tently display enhanced clonogenicity and self-renewal capacity,
while maintaining similar proliferative potential, compared with
their nonmetastatic SW480 SC counterparts (Fig. 1DF; Supple-
mentary Fig. S1AS1C). Furthermore, tumor size and, most
importantly, tumor incidence were increased for SW620 SCs,
when a limited number of 100 cells were subcutaneously
injected into immunodecient mice (Fig. 1G; Supplementary
Table S2). Besides SOX2, gene and protein expression of LGR5,
an additional marker commonly used for the identication of
intestinal stem cells and TICs (32), was signicantly increased in
SW620 SCs (Fig. 1H). Altogether, it is noticeable that metastatic
SW620 SCs clearly display higher TIC potential compared with
their primary SW480 counterparts, underlining the applicability
of our SW480/SW620 SC model to study secondary tumor
initiation.
Enhanced TGFbsignaling and TGFbR2 expression in
metastatic SW620 TICs
With the aim to decipher molecular differences between pri-
mary and metastatic TICs, we performed gene expression proling
experiments, noting that several genes associated with TGFb
signaling, including TGFB2, TGFbreceptor 2 (TGFBR2), and
TGFBR3, were strongly upregulated in SW620, compared with
SW480 SCs (Fig. 2A). In addition, two important TGFbsignaling
repressors, namely SMAD family member 7 (SMAD7) and Spe-
cic E3 Ubiquitin Protein Ligase 2 (SMURF2), were downregu-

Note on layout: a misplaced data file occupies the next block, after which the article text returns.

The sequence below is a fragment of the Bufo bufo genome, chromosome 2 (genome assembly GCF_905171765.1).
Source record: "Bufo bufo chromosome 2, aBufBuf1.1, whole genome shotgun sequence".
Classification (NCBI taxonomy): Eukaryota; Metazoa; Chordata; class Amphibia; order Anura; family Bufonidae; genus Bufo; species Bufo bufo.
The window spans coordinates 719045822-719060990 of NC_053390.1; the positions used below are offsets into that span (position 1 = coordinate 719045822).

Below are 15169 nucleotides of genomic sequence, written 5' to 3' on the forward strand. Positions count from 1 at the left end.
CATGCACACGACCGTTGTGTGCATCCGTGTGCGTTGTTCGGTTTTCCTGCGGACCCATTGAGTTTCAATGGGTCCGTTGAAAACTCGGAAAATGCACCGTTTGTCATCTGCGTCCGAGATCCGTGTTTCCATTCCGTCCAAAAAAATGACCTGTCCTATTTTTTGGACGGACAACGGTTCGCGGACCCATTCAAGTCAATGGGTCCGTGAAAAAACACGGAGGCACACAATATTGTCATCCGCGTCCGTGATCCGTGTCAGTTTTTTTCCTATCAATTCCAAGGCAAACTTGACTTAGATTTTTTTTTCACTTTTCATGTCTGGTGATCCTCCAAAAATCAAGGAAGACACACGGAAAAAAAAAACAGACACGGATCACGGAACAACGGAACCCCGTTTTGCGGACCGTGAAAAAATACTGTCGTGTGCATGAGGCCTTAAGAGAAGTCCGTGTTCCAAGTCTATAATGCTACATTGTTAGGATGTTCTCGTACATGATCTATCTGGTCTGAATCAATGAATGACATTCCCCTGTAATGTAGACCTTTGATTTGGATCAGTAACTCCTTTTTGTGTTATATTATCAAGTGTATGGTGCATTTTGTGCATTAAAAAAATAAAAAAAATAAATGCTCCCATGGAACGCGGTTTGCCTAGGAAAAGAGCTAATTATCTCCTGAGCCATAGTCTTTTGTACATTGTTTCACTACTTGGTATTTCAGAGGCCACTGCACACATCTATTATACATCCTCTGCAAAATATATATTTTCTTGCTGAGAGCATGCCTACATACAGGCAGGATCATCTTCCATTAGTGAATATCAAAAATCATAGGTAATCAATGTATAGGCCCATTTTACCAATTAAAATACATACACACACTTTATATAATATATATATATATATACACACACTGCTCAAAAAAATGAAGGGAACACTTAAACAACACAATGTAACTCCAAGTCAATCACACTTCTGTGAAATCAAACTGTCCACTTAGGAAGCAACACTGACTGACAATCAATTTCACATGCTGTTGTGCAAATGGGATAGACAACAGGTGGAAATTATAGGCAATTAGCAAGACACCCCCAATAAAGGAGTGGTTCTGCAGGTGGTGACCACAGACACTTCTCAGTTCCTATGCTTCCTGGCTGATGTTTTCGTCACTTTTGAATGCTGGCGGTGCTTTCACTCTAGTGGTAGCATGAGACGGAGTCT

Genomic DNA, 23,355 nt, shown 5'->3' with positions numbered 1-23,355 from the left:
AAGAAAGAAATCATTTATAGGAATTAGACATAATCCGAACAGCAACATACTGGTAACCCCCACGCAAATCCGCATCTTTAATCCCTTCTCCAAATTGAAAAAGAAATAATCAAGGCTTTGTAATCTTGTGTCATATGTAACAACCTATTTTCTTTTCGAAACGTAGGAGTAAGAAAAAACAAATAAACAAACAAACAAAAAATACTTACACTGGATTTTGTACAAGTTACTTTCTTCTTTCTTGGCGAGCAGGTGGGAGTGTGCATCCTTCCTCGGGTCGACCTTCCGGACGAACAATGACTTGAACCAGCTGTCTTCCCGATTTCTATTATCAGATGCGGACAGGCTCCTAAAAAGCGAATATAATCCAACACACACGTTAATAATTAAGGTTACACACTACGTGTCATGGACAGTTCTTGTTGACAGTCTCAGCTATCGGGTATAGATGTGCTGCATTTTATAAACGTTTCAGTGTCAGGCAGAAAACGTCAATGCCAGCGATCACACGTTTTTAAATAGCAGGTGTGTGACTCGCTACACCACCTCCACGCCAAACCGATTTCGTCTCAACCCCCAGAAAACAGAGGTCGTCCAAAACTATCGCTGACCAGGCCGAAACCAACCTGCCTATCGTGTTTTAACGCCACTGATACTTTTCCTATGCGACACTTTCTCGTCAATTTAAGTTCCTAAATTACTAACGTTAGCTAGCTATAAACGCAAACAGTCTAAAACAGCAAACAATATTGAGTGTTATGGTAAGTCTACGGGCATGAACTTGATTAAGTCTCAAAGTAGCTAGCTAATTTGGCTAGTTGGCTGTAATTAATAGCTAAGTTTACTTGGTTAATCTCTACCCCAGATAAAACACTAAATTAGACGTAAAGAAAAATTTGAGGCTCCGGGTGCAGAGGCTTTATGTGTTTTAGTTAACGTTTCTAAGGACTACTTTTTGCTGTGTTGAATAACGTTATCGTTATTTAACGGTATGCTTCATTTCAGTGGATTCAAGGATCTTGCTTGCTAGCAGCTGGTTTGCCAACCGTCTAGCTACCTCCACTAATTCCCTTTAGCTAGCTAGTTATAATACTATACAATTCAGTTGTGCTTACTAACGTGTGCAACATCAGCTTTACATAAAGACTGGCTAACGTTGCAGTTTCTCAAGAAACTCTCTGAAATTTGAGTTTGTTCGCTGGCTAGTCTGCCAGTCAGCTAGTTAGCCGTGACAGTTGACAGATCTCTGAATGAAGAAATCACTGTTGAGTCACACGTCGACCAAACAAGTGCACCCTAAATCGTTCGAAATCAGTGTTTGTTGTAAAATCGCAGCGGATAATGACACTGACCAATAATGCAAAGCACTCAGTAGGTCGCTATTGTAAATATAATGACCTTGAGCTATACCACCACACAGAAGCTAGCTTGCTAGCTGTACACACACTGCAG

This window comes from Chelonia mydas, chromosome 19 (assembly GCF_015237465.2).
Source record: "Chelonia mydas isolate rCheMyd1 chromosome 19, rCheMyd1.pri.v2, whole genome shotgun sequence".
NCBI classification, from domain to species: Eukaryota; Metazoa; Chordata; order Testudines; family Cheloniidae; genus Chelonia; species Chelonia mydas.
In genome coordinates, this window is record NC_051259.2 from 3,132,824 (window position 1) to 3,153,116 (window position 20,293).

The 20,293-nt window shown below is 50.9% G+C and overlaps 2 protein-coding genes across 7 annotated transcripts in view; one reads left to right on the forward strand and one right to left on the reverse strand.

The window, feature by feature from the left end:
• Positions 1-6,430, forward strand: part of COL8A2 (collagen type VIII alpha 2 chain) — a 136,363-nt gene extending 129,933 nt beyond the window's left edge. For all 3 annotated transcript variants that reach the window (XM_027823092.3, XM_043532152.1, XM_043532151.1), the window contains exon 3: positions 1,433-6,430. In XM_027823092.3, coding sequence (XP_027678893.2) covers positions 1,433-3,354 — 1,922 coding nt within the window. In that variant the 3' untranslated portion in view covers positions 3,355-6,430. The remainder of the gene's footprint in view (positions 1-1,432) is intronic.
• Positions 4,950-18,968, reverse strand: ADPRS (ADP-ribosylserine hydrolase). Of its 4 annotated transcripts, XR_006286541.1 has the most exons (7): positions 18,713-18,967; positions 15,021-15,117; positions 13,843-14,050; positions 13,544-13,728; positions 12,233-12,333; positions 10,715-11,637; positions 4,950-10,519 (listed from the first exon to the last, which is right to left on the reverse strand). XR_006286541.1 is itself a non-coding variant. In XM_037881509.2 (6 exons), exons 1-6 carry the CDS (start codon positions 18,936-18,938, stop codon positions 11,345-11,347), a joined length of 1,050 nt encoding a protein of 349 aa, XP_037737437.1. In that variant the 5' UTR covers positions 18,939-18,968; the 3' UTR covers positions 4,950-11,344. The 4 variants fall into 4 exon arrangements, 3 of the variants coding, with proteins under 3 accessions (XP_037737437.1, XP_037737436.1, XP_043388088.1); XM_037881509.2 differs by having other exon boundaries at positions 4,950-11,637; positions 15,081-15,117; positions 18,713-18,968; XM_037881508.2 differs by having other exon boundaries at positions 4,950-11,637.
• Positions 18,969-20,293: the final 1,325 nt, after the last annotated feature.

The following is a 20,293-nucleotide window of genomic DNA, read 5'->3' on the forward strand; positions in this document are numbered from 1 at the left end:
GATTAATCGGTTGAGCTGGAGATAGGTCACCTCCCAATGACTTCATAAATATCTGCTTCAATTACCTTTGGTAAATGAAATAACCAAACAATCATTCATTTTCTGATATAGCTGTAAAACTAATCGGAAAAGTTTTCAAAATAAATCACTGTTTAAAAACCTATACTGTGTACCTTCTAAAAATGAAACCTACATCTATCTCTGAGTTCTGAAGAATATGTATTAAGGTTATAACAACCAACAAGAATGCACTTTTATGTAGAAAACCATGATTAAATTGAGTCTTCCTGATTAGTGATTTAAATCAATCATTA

lated in the metastatic TIC condition (Fig. 2A). In line with these
ndings, our microarray data pointed out a general upregulation
of TGFb-relevant genes in SW620, compared with SW480 SCs
(Fig. 2B), which was further conrmed using the IPA search tool
(data not shown). Enhanced gene and protein expression of
TGFBR2 as well as phosphorylation of its downstream effector
SMAD2 further emphasized increased TGFbactivity in SW620,
compared with SW480 SCs (Fig. 2C). Interestingly, TGFbsignal-
ing is known to have a dual role in cancer and can switch between
tumor-suppressive and oncogenic activity, depending on the
cellular framework (33). In the context of colorectal cancer,
alterations of different TGFbsignaling-related genes, including
SMAD4 and TGFBR2, have been linked to cancer initiation and
progression (34). Accordingly, we could observe signicantly
higher TGFBR2 protein expression in tissue sections of 65 pa-
tients with colorectal cancer, compared with matching nonneo-
plastic colon tissue samples (Fig. 2D). Furthermore, we detected a
signicant correlation between high TGFBR2 gene expression and
shorter disease-free survival (Fig. 2E). To test whether TGFb
signaling is also regulating colon TIC self-renewal, we both
stimulated SW480 SCs with TGFb1 and performed a stable
knockdown of TGFBR2 in SW620 SCs by lentiviral transduction
of an shRNA pool (Fig. 2FG; Supplementary Fig. S2 for TGFBR2
knockdown efciency). While pathway activation via TGFb1
stimulation resulted in increased self-renewal activity (Fig. 2F),
stable repression of TGFBR2 led to signicantly reduced sphere
formation capacity (Fig. 2G), highlighting the key regulatory role
of TGFbsignaling in maintaining TIC properties. Overall, our data
provide strong evidence that activated TGFbsignaling and, in
particular, high levels of TGFBR2 are clinically relevant for
patients with colorectal cancer and correlate with colon tumor-
initiating potential.
miR-371373 cluster members inhibit TGFBR2 expression
Over the past decade, numerous studies have shown that
miRNAs are important regulators of colorectal cancer develop-
ment and progression (14). Nevertheless, their exact roles in
regulating colon TIC potential and colorectal cancer metastasis
initiation remain poorly understood. Accordingly, we performed
miRNA expression proling of SW480 and SW620 SCs to identify